March 26, 2020
Three Practical Mental Health Tips to Weather the Coronavirus
All of our lives are being affected by the coronavirus, some more dramatically than others. Even here at The Well Clinic, we’ve transitioned to an online platform for those who want to stay at home but continue meeting. In the midst of the heightened tension, toilet paper wars, and what appears to be a season of inevitable cabin fever, here are three simple suggestions to help maximize your mental well-being.
1) Withdraw (from updates)
The brain is hardwired to avoid danger, and with instantaneous access to a literal world of problems, we’re bound to feel overwhelmed and powerless. Part of navigating life is learning to appreciate what we can control and what we can’t; it’s that old serenity prayer your mother used to have hanging on the wall at home. No, I’m not advocating that you put your head in the sand and pretend like there isn’t a problem. What I’m saying is, although you CAN wash your hands regularly and avoid contact with others as much as possible and is recommended, you CAN’T do much for those sick in Italy or even New Orleans. If you need to check-in, get an update from the CDC. Then put down your phone or turn off the TV, and ask yourself, “what can I actually be doing right here, right now?”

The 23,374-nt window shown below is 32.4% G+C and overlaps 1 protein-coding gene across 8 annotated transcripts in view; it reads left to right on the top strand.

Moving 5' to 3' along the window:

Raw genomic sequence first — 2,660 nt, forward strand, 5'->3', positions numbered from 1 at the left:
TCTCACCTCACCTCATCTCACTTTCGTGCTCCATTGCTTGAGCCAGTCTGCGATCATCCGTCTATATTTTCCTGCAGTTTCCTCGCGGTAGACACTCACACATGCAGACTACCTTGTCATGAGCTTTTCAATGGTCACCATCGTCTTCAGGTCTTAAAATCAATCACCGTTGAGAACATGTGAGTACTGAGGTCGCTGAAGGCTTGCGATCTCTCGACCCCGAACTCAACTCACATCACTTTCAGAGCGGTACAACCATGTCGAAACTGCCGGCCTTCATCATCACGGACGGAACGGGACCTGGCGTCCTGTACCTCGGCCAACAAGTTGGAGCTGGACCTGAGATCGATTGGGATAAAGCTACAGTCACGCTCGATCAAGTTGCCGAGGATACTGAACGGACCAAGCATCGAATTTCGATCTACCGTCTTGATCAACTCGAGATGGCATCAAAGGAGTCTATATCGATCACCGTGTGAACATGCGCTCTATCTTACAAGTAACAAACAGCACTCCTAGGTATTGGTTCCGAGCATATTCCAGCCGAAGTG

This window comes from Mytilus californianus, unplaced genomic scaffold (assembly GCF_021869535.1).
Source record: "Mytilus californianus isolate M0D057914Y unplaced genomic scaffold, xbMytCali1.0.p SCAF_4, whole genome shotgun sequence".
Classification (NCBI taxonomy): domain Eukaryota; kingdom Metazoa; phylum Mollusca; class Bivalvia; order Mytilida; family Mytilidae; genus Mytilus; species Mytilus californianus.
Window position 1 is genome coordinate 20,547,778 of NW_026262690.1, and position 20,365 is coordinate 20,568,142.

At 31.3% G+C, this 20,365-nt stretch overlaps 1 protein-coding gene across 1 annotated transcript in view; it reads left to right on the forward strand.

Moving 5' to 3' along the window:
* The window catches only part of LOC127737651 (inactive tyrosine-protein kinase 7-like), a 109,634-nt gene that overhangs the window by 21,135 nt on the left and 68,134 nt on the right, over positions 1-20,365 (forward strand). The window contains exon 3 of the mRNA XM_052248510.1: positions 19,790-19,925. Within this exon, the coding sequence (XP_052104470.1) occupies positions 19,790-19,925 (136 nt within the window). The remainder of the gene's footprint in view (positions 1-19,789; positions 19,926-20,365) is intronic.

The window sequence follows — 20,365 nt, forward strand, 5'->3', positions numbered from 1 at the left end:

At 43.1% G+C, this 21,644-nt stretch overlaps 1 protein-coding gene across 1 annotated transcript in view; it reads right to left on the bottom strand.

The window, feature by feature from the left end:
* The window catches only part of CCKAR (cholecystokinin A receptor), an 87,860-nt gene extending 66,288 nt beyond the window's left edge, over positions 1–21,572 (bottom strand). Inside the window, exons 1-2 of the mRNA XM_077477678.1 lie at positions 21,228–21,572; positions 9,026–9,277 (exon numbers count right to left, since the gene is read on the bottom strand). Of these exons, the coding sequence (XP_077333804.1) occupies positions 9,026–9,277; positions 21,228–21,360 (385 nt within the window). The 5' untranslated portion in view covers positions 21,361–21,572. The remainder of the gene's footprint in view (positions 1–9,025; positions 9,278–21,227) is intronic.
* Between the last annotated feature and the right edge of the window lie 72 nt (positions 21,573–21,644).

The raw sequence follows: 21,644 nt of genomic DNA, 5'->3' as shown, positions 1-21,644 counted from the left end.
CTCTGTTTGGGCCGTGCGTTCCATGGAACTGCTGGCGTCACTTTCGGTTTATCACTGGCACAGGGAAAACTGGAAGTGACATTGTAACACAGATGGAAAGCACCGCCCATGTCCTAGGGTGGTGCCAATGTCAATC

2) Walk (outside)
There is tons of research demonstrating the relational benefits of improved health and exposing yourself to scenes of nature. As examples, people exposed to natural environments showed improved mood and heightened energy. Patients with plants in their post-surgery hospital recovery rooms had lower systolic blood pressure, and lower rates of pain, anxiety, and fatigue. And one study suggests that plants in an office can reduce sick day leave by 20%! All that being said, since it looks like we’re going to be staying indoors for a while, consider going for a walk outside, near some trees and plants (but six feet away from others).
3) Write (in a journal or captain’s log)
Writing isn’t a natural pastime or hobby for many people. It’s a skill that has to be developed. But journaling is one of the best ways we can ground or anchor ourselves when we are stressed or overwhelmed. With the inevitable anxious thoughts running through our heads of, “How will I pay the bills?” or “Will we have enough to eat?”, the natural response is to ruminate and obsess. We have to be intentional about getting out of our heads and back into the real world. A mentor of mine used to say, “We do not know what we believe unless we say it out loud” - this applies equally to writing down your thoughts. Seeing the thought on paper “I’m not sure we’re going to make it,” helps us to look at it more objectively and hopefully gain some perspective. By doing so, you’ll probably be able to realize more quickly that you’ve been through other difficulties that you had never faced before, and you made it through those things as well!
If you need someone to talk to during this uncertain season, we at The Well Clinic are here to help. Check out our website at www.mywellclinic.com.